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Who was involved in the triangular trade

Trade

Which countries were involved in the triangular trade?

A triangular trade is hypothesized to have taken place among ancient East Greece (and possibly Attica), Kommos, and Egypt. A trade pattern which evolved before the American Revolutionary War among Great Britain, the Colonies of British North America, and British colonies in the Caribbean.

What were the 3 legs of the triangular trade?

On the first leg of their three-part journey, often called the Triangular Trade, European ships brought manufactured goods, weapons, even liquor to Africa in exchange for slaves; on the second, they transported African men, women, and children to the Americas to serve as slaves; and on the third leg, they exported to …

Why was the triangular trade so important?

During the colonial era, Britain and its colonies engaged in a “triangular trade,” shipping natural resources, goods, and people across the Atlantic Ocean in an effort to enrich the mother country.

Who benefited from the triangular trade the most?

Who benefited from the Transatlantic Slave Trade?

  • British slave ship owners – some voyages made 20-50% profit. …
  • British Slave Traders – who bought and sold enslaved Africans.
  • Plantation Owners – who used slave labour to grow their crops. …
  • The factory owners in Britain – who had a market for their goods.

How did the triangular trade affect Africa?

The size of the Atlantic slave trade dramatically transformed African societies. The slave trade brought about a negative impact on African societies and led to the long-term impoverishment of West Africa. This intensified effects that were already present amongst its rulers, kinships, kingdoms and in society.

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What is the triangular trade route?

The ‘Triangular Trade’ was the sailing route taken by British slave traders. It was a journey of three stages. A British ship carrying trade goods set sail from Britain, bound for West Africa. Slaves were chained together to be moved. At first some slaves were captured directly by the British traders.

What were the three points of the triangle?

The three points of the triangle were: Africa, Europe, and the Americas.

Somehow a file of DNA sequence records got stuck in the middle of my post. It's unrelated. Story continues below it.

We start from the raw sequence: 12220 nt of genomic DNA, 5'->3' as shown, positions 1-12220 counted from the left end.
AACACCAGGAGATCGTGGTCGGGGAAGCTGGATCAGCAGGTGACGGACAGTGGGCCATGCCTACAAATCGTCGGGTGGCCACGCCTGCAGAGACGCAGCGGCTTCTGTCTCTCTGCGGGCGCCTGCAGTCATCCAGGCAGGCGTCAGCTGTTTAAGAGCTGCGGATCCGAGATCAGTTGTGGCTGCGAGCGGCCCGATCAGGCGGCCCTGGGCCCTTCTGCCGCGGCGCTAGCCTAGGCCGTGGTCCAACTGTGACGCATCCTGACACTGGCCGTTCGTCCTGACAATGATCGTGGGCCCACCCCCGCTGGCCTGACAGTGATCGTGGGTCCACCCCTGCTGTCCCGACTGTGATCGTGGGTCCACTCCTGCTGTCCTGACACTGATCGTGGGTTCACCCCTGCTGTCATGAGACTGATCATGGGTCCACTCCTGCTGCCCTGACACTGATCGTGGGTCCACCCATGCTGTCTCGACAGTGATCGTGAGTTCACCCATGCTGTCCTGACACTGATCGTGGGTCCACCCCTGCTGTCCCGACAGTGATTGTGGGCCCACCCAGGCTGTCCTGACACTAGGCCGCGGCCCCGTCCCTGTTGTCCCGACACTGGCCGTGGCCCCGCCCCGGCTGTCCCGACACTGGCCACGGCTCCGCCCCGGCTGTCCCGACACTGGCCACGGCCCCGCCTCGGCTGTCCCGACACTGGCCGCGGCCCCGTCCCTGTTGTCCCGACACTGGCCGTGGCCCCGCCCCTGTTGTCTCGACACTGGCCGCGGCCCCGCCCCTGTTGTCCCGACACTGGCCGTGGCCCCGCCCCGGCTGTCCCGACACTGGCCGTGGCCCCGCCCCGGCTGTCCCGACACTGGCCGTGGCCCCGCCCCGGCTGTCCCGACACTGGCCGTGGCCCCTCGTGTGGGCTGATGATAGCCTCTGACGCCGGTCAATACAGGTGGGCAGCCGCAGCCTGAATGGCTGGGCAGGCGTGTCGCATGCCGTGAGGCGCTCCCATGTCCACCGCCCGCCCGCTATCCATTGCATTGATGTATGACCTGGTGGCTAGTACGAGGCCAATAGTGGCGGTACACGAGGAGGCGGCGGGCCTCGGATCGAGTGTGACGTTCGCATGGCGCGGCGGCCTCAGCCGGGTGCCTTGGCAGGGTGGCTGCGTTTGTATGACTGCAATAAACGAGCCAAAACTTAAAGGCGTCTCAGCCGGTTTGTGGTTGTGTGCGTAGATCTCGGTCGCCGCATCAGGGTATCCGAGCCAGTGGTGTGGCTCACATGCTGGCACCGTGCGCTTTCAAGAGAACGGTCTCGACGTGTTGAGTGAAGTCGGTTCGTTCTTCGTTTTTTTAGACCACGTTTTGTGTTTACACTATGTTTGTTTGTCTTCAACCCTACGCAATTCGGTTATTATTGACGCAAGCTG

What was the second leg of the triangular trade route?

Captured Africans became part of a network called the triangular trade: First leg of triangle – ships carried European goods to Africa to be exchanged for slaves. Second leg – Middle Passage – Africans were brought to the Americas to be sold. Third leg – American products were carried to Europe.

How were slaves captured in Africa?

Some slaves were captured directly by the British traders. They ambushed and captured local people in Africa. Most slave ships got their slaves from British ‘factors’, who lived full-time in Africa and bought slaves from local tribal chiefs.

How did the triangular trade impact the world?

The Mercantilist nature of the Triangular Trade also had a major impact on the function of the slave trade, in Africa, the New World, and in between. From their small enclaves in Africa, colonial powers worked hard to maintain a favorable balance of trade with the local African elites as with their European neighbors.

How did triangular trade contribute to the expansion of slavery?

Triangular trade grew out of a combination of the slave trade and the Mercantilism economic policy of England. The demand in England for raw materials and agricultural products such as rice, indigo, tobacco, and cotton helped fuel the transatlantic slave trade between Africa and the Americas.

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What impact did the triangular trade have on America?

As more traders began using “triangular trade,” demand for colonial resources rose, which caused two tragic changes in the economy: More and more land was required for the collection of natural resources, resulting in the continuing theft of land from Native Americans.

Which country abolished slavery first?

Haiti

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